Tol’dot History – B’resheet/Genesis 25:19-28:9
: Tol’dot (Generations) B’resheet/Genesis 25:19-28:9
Haftorah Readings: Malachi 1:1-2:7
I would like to begin today with a verse that has no connection to my question of the week. However, I believe it has so much to tell us I couldn’t let it go. Look at Genesis 26:28. In this verse we read, “And they said, we have surely seen that the L-rd has been with you.” This verse recounts the words of Avimelech, king of the Philistines in Gerar. They came to Isaac where he was encamped at Beer Sheva.
Ekev (Following) D’Varim (Deut.) 7:12-11:25
Torah Portion Ekev (Following) D’Varim (Deut.) 7:12-11:25
Haftorah Reading: Yesha’yahu (Isaiah) 49:14-51:3
Tonight I want us to look at a couple of places in this Torah portion to find what we can hear that will help us in our daily walk with the Father. First, I want to draw your attention to my second question of the week. What is the prominent verb we read over and over in the Book of Devarim/Deut.? In verse 9:1 we hear the Shema in Hebrew. I believe we have talked of this word before but I want us to go over it in some depth today. This word appears over 90 times in this book of the Bible. It can be seen as the key to understanding what Moshe is communicating to the people in his last speech before his death. First, I want us to have a clear understanding of the word Shema. In Hebrew it is used to mean “to hear, to listen, to pay attention, to understand to internalize or to respond.” It is the closest word in biblical Hebrew to express the term, “to obey.” Sometimes for us, as part of the western culture, hearing is not something that we do naturally on a deep level. The sense we us most often is seeing. This is a hold over from the Greek influence in our lives. We see this in our language, I see, foresight, hindsight, insight, vision and phrases such as “it appears.” These are only a few of the ways sight dominates our thoughts and language. By contrast Hebrew the world of Moshe and Yeshua was immersed in hearing, really hearing. It was a culture of the ear more than the eye. We read this word “Shema” or one of its derivatives used to express proof of a certain point like, come and hear, hear from this, he could not hear it.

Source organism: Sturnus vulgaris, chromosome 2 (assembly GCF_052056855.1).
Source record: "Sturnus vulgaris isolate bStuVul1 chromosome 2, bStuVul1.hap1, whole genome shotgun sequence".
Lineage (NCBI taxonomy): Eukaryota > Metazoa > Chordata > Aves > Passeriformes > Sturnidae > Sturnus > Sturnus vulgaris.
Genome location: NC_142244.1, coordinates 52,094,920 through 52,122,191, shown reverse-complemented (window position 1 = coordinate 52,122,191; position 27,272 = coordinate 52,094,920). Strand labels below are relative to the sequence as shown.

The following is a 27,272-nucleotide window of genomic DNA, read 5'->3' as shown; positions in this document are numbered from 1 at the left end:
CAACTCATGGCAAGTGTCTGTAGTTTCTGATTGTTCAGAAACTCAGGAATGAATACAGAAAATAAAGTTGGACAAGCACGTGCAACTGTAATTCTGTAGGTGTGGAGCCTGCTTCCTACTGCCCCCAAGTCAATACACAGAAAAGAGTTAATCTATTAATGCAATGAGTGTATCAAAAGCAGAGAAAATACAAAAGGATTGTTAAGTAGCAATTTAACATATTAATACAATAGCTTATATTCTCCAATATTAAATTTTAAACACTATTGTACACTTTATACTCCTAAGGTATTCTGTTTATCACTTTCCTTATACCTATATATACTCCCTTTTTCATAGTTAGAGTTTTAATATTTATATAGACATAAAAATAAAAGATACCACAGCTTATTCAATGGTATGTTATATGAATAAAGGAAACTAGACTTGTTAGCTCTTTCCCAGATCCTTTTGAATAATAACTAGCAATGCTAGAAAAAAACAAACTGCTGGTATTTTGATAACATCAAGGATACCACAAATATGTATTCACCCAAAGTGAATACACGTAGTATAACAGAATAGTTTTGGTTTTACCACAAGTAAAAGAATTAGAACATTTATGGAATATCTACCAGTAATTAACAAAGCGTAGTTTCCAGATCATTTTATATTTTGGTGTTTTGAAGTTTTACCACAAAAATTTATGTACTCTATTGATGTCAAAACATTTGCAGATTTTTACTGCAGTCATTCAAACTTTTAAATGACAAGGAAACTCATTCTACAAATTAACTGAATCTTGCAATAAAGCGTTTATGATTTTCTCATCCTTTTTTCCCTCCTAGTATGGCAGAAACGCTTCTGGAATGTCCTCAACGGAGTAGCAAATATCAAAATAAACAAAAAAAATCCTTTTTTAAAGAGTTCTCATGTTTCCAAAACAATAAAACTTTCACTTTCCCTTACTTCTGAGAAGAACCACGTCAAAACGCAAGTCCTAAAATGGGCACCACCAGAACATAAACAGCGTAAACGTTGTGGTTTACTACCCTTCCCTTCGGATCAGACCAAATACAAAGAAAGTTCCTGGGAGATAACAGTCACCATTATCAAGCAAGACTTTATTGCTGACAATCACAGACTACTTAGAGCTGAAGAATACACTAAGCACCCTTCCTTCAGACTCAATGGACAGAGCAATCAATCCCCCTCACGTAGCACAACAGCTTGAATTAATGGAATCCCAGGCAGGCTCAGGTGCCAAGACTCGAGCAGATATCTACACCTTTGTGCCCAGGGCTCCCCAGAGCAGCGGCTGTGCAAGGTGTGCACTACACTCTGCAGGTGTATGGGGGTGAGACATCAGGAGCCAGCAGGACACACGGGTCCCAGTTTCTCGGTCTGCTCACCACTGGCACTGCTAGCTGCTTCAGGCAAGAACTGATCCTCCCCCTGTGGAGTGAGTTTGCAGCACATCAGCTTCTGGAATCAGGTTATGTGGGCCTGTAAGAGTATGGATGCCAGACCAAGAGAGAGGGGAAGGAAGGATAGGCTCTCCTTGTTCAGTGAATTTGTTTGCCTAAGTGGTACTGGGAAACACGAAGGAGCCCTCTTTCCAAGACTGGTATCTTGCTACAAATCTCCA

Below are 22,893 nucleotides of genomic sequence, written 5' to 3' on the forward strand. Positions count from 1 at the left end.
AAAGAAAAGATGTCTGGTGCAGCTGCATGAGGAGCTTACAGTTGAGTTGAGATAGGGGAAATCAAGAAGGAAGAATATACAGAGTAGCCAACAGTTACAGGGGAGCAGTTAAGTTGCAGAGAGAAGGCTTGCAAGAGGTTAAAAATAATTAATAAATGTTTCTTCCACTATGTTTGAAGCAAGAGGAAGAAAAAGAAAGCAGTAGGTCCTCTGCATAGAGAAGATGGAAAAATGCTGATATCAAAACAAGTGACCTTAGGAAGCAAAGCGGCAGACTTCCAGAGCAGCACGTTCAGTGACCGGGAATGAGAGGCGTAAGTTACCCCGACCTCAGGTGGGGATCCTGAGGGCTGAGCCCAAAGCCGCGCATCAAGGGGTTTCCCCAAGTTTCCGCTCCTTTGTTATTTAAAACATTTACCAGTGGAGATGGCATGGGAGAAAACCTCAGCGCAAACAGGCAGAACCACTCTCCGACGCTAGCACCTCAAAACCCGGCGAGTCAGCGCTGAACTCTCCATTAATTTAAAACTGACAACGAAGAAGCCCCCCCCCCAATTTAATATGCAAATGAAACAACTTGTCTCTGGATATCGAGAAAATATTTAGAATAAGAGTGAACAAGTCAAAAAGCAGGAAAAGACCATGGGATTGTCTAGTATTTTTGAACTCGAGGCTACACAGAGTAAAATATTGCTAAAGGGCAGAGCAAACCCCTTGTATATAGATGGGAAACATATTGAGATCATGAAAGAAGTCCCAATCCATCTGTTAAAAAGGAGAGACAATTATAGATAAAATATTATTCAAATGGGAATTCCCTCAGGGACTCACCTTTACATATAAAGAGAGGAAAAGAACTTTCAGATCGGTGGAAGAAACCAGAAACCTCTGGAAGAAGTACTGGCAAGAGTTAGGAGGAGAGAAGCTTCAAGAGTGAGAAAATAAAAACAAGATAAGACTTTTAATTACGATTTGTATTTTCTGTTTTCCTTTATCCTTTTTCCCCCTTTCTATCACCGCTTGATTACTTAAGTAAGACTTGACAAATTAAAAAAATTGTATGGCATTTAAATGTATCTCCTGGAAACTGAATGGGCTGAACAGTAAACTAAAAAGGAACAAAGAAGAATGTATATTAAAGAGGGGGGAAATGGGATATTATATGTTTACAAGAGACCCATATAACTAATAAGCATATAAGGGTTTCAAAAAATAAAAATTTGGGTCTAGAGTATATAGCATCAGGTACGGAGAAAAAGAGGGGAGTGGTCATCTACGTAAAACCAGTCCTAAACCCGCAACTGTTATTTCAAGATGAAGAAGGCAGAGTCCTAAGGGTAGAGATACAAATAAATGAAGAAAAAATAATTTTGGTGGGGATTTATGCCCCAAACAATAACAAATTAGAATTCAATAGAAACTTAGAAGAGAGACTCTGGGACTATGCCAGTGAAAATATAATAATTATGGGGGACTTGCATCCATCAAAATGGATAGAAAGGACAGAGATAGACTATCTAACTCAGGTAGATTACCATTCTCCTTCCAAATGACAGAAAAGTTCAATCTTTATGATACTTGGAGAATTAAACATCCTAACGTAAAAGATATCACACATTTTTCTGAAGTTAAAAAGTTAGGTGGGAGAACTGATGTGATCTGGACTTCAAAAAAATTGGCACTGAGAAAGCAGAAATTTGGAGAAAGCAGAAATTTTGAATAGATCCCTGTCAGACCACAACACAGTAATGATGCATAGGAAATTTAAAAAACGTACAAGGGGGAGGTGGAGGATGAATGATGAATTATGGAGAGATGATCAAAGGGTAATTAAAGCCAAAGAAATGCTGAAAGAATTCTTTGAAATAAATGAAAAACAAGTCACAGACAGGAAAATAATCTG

Mattot (Tribes) Masa’ei (Stages) (B’Midbar) Numbers30:2-36:13
Torah Portion Mattot (Tribes) Masa’ei (Stages) (B’Midbar) Numbers30:2-36:13
Haftorah Reading: Jeremiah 1:1-2:28
This week we finish the book of B’Midbar or Numbers. In these two Torah portions we cover a number of topics. These are topics that speak to us in our life and world today. One of the dominant themes is the subject of words. When we began our journey through the Torah the words spoken by G-d brought the world into being. Through all the books so far we have seen the power of words both for good and for evil. We see this same theme in the Messianic Scriptures in Matthew 5:37 where it says, “But let your yes be yes and your no no. For whatever is more than these is from the evil one.”
Yitro (Jethro) Sh’mot (Exodus) 18-20
Torah Portion Yitro (Jethro) Sh’mot (Exodus) 18-20
Haftorah Reading Isaiah 6:1-13
Tonight we read one of the most moving sections in all of Torah. In this portion we read of the covenant between G-d and the people of Israel. This covenantal relationship set out here should also give each of us a good picture of who G-d is and what He requires of us in our lives as His people.
This covenant was entirely at His initiation. All He asked was that His people agree to its terms. I expect we all have had this experience with the Father. We come to understand how much He cares for us and how He has carried us up on eagles wing, called us to Himself and gave us a frame work to live by each day.